Posted by ESPN.com's Adam Rittenberg
CHICAGO -- Big Ten commissioner Jim Delany reads your letters and e-mails.
A growing continent of college football fans advocate some sort of playoff system, and they're directing their opinions toward Delany, the man many believe is most responsible for the BCS system staying put. Delany on Thursday reiterated that the Big Ten and the Pac-10 are not the two primary roadblocks to a college football playoff. He said five of the BCS governing members had no interest in a playoff system during meetings this spring, and the two members who expressed interest "weren't committed to the concepts."
The "consensus" among the powers-that-be is that the current system works, but what about the fans? Don't the BCS conference commissioners and the Notre Dame athletic director have a responsibility to listen to the majority of their constituents?
"We do have a responsibility to consider it," Delany said. "My address is well known. I get lots of communications on the subject. I read them all. But I think also we have responsibilities to our schools, to our athletes, to our teams and to the bowl system. ... I will tell you this: in many, many ways the college football fan votes with their feet by going to the games and the college football fan votes by watching the games. I think they're voting fairly affirmatively for what we have."
Playoff proposals present several problems, according to Delany. A playoff would spill into the second semester or occur during final exams, creating problems for the school presidents. A bigger issue is determining which teams would qualify for a playoff, and how many.
"Once you go to a four-team playoff, that means in last year's circumstances, Georgia and (USC) are not included," he said. "That would take about 18 months to be able to make the playoff based on political pressures. Then, you have eight, who should get them? The six conference champions? If you don't give it to the conference champions, then you've really relegated your championship. ... If you give it to all conferences, then you're at 10 automatic qualifiers. I've seen the (NCAA) basketball tournament, the automatic bid is the most important thing. So very quickly, we'd be at a 16-team playoff. The slippery slope argument is there."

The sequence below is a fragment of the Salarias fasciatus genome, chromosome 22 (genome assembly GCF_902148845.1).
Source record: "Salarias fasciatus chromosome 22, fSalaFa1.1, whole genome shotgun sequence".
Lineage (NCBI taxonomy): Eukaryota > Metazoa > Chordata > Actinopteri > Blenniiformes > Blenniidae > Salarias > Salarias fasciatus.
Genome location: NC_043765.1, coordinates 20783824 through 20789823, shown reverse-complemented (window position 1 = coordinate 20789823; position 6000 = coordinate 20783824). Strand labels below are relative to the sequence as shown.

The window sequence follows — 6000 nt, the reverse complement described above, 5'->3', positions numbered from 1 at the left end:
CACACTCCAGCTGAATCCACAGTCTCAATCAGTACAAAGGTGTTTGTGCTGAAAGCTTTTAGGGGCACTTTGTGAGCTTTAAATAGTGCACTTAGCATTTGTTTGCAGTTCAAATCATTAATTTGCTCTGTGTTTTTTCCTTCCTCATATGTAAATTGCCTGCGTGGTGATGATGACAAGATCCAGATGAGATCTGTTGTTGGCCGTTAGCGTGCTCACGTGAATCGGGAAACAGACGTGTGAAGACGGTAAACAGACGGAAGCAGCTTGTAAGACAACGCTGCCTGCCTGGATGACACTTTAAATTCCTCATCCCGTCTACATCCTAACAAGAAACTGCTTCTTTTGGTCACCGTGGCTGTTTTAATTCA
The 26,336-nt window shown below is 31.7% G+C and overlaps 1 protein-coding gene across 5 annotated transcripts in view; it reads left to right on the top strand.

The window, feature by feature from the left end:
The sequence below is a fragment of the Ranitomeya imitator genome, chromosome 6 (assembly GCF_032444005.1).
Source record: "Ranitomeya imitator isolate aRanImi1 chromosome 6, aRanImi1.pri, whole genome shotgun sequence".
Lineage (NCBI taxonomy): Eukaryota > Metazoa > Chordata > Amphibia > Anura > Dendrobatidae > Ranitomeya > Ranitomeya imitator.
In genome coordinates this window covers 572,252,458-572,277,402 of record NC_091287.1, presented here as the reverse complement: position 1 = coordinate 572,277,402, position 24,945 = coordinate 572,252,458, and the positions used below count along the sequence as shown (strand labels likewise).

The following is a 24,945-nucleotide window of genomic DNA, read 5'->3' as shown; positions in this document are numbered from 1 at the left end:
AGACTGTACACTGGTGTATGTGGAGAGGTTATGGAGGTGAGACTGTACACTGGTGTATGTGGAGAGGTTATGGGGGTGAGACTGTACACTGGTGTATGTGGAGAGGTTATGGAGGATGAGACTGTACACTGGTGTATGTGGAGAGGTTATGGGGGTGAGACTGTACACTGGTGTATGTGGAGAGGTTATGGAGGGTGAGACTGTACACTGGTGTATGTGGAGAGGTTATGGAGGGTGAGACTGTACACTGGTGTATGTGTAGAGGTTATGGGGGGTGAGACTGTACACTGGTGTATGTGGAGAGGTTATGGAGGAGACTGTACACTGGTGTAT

Delany also weighed in on several other topics:
Post-Thanksgiving games are likely here to stay in the Big Ten, as coaches requested and received a bye week after previously playing 12 straight games before the holiday. "We have the bye this year, we don't in '09 and in '10 we have it again," Delany said. "And then going forward indefinitely, as far as we have schedules, it will be after Thanksgiving."
Would the Big Ten ever implement a Rooney rule to increase its number of minority head coaches? The league has been underrepresented, with no black head coaches since Michigan State's Bobby Williams (1999-2002). "I wouldn't be opposed to talking about it," Delany said. "The six major conferences have been bringing 18 African-American football coaches, 18 athletic directors, six conference commissioners and search folks together for three years now, the goal being at the end of six years, there will be 100 African-American coaches who know 100 athletic directors. We've got to reach out. We've got to open up."
The Comcast-Big Ten Network deal is done, but negotiations are still ongoing with several other cable providers in the Midwest. "Our job is not finished," Delany said. "We're only in about seven out of 10 homes in the Midwest."
Delany on the Big Ten's recent BCS bowl performance: "We want to play the big games on the big stage, and sometimes you just get whipped, and we did. So you have to kind of nuzzle up to that and sort of accept it. But what I don't like to do is take it further than you should."